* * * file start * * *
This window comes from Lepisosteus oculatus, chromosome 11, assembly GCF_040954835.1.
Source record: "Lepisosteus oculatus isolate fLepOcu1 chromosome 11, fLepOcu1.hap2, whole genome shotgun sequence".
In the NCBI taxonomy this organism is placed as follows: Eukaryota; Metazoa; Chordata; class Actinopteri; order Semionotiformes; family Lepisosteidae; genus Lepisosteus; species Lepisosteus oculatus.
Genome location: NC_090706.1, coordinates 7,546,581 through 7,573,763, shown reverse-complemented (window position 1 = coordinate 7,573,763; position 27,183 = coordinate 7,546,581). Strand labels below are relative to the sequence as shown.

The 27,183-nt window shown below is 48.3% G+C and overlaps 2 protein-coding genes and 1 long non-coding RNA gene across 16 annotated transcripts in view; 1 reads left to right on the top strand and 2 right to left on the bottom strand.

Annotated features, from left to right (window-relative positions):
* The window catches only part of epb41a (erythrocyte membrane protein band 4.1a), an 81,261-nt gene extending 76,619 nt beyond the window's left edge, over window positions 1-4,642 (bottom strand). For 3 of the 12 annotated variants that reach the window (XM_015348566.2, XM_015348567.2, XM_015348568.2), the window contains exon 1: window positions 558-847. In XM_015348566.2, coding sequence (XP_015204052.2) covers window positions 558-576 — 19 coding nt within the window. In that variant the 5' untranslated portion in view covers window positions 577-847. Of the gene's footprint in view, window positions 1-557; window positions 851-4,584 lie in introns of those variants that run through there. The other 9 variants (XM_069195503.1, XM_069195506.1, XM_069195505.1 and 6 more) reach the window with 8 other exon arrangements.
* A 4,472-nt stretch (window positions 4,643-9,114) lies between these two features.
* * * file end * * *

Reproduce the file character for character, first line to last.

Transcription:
This window comes from Lepisosteus oculatus, chromosome 11, assembly GCF_040954835.1.
Source record: "Lepisosteus oculatus isolate fLepOcu1 chromosome 11, fLepOcu1.hap2, whole genome shotgun sequence".
In the NCBI taxonomy this organism is placed as follows: Eukaryota; Metazoa; Chordata; class Actinopteri; order Semionotiformes; family Lepisosteidae; genus Lepisosteus; species Lepisosteus oculatus.
Genome location: NC_090706.1, coordinates 7,546,581 through 7,573,763, shown reverse-complemented (window position 1 = coordinate 7,573,763; position 27,183 = coordinate 7,546,581). Strand labels below are relative to the sequence as shown.

The 27,183-nt window shown below is 48.3% G+C and overlaps 2 protein-coding genes and 1 long non-coding RNA gene across 16 annotated transcripts in view; 1 reads left to right on the top strand and 2 right to left on the bottom strand.

Annotated features, from left to right (window-relative positions):
* The window catches only part of epb41a (erythrocyte membrane protein band 4.1a), an 81,261-nt gene extending 76,619 nt beyond the window's left edge, over window positions 1-4,642 (bottom strand). For 3 of the 12 annotated variants that reach the window (XM_015348566.2, XM_015348567.2, XM_015348568.2), the window contains exon 1: window positions 558-847. In XM_015348566.2, coding sequence (XP_015204052.2) covers window positions 558-576 — 19 coding nt within the window. In that variant the 5' untranslated portion in view covers window positions 577-847. Of the gene's footprint in view, window positions 1-557; window positions 851-4,584 lie in introns of those variants that run through there. The other 9 variants (XM_069195503.1, XM_069195506.1, XM_069195505.1 and 6 more) reach the window with 8 other exon arrangements.
* A 4,472-nt stretch (window positions 4,643-9,114) lies between these two features.